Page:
China on Monday said India and Pakistan should hold dialogue as soon as possible and launch a "thorough" investigation into the recent "accidental firing" of a missile from India which landed in Pakistan's Punjab province.

Chinese Foreign Ministry spokesman Zhao Lijian, during a media briefing here, said both Pakistan and India are important countries in South Asia and they share the responsibility to uphold regional security and stability.

Asked by a Pakistani journalist about China's response to the "accidental firing" of the Indian missile, he said: "We have noted the relevant information".

"Pakistan and India are both important countries in South Asia, bearing responsibilities for maintaining regional security and stability," he said.

"China calls on the countries to hold dialogue and communication as soon as possible, and look thoroughly into the incident, step up information sharing, and promptly establish a reporting mechanism so that such incidents will not happen again, and misunderstanding and misjudgement can be avoided," he said in revised comments posted on the website of the Chinese Foreign Ministry.

Interestingly, Zhao's comments did not back Pakistan's demand for a "joint probe" into the incident.

On Friday, the Indian government said it accidentally fired a missile two days back that landed in Pakistan and that the "deeply regrettable" incident was caused by a technical malfunction in the course of its routine maintenance.

India's defence ministry said that the government has taken a serious view of the incident and ordered a 'Court of Enquiry' into it, a day after Pakistan said a high-speed projectile launched from India entered its airspace and fell near Mian Channu in Khanewal district of the Punjab province.

"On March 9, in the course of a routine maintenance, a technical malfunction led to the accidental firing of a missile. The government of India has taken a serious view and ordered a high-level Court of Enquiry.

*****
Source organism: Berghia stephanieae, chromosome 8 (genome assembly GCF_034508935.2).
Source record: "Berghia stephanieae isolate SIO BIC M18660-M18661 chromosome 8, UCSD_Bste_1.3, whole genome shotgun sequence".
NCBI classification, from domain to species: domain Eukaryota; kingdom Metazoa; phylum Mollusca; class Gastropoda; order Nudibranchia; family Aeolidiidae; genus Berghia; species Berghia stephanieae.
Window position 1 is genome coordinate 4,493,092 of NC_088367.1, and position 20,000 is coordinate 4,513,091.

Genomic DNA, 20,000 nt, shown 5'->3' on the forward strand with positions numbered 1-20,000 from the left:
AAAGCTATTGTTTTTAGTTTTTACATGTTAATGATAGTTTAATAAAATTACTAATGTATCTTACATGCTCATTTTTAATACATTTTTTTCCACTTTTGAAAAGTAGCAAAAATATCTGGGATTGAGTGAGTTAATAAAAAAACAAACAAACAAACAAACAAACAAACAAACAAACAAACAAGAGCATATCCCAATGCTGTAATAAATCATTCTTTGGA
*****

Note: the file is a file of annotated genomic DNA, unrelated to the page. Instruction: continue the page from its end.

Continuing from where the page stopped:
"It is learnt that the missile landed in an area of Pakistan. While the incident is deeply regrettable, it is also a matter of relief that there has been no loss of life due to the accident," the defence ministry said in a statement.

On Saturday, Pakistan's Foreign Office (FO) said it was not satisfied with India's "simplistic explanation" on the "accidental firing" of the missile and demanded a joint probe to accurately establish the facts surrounding the incident.

The FO summoned the Indian Charge d'Affaires and registered its protest over the "unprovoked" violation of its airspace and said that such "irresponsible incidents" reflected India's "disregard" for air safety.

Pakistan also called upon the international community to take serious notice of this incident of grave nature in a nuclearized environment and play its due role in promoting strategic stability in the region, the FO said.

Though the statement by India's defence ministry did not specify the name of the missile, the description given by the Pakistan military indicated that it could be a Brahmos missile.

Ties between India and Pakistan nose-dived after a terror attack on the Pathankot Air Force base in 2016 by terror groups based in the neighbouring country. Subsequent attacks, including one on an Indian Army camp in Uri, further deteriorated the relationship.

The relationship deteriorated after India announced withdrawing the special powers of Jammu and Kashmir and bifurcation of the state into two union territories in August 2019.

India's move to revoke the special status of Jammu and Kashmir in 2019 outraged Pakistan, which downgraded diplomatic ties and expelled the Indian High Commissioner in Islamabad.

It also snapped all air and land links with India and suspended trade and railway services.

India has said that it desires normal neighbourly relations with Pakistan in an environment free of terror, hostility, and violence. India has said the onus is on Pakistan to create an environment free of terror and hostility.